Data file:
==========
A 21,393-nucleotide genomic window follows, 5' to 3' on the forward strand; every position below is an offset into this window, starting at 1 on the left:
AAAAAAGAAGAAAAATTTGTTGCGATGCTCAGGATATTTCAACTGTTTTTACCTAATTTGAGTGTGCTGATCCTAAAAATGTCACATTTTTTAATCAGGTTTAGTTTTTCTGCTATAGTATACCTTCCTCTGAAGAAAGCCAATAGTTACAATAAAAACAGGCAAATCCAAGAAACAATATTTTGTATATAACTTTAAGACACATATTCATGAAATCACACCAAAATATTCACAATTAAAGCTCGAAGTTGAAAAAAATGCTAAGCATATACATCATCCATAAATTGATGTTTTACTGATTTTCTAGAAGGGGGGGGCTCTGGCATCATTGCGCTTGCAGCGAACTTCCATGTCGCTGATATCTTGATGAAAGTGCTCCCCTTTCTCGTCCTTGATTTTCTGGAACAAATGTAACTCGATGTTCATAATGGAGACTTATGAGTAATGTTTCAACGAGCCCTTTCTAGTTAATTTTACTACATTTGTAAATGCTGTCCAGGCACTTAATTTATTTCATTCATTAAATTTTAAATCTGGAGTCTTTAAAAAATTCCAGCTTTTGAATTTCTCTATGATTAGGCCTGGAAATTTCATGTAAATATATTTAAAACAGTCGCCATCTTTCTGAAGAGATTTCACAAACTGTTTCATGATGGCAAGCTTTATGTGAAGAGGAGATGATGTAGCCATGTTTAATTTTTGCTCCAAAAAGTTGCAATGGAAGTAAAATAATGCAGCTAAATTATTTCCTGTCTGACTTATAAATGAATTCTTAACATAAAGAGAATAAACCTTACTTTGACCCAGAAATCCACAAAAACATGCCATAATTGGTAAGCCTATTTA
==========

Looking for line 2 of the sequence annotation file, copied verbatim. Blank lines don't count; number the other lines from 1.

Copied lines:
AAAAAAGAAGAAAAATTTGTTGCGATGCTCAGGATATTTCAACTGTTTTTACCTAATTTGAGTGTGCTGATCCTAAAAATGTCACATTTTTTAATCAGGTTTAGTTTTTCTGCTATAGTATACCTTCCTCTGAAGAAAGCCAATAGTTACAATAAAAACAGGCAAATCCAAGAAACAATATTTTGTATATAACTTTAAGACACATATTCATGAAATCACACCAAAATATTCACAATTAAAGCTCGAAGTTGAAAAAAATGCTAAGCATATACATCATCCATAAATTGATGTTTTACTGATTTTCTAGAAGGGGGGGGCTCTGGCATCATTGCGCTTGCAGCGAACTTCCATGTCGCTGATATCTTGATGAAAGTGCTCCCCTTTCTCGTCCTTGATTTTCTGGAACAAATGTAACTCGATGTTCATAATGGAGACTTATGAGTAATGTTTCAACGAGCCCTTTCTAGTTAATTTTACTACATTTGTAAATGCTGTCCAGGCACTTAATTTATTTCATTCATTAAATTTTAAATCTGGAGTCTTTAAAAAATTCCAGCTTTTGAATTTCTCTATGATTAGGCCTGGAAATTTCATGTAAATATATTTAAAACAGTCGCCATCTTTCTGAAGAGATTTCACAAACTGTTTCATGATGGCAAGCTTTATGTGAAGAGGAGATGATGTAGCCATGTTTAATTTTTGCTCCAAAAAGTTGCAATGGAAGTAAAATAATGCAGCTAAATTATTTCCTGTCTGACTTATAAATGAATTCTTAACATAAAGAGAATAAACCTTACTTTGACCCAGAAATCCACAAAAACATGCCATAATTGGTAAGCCTATTTA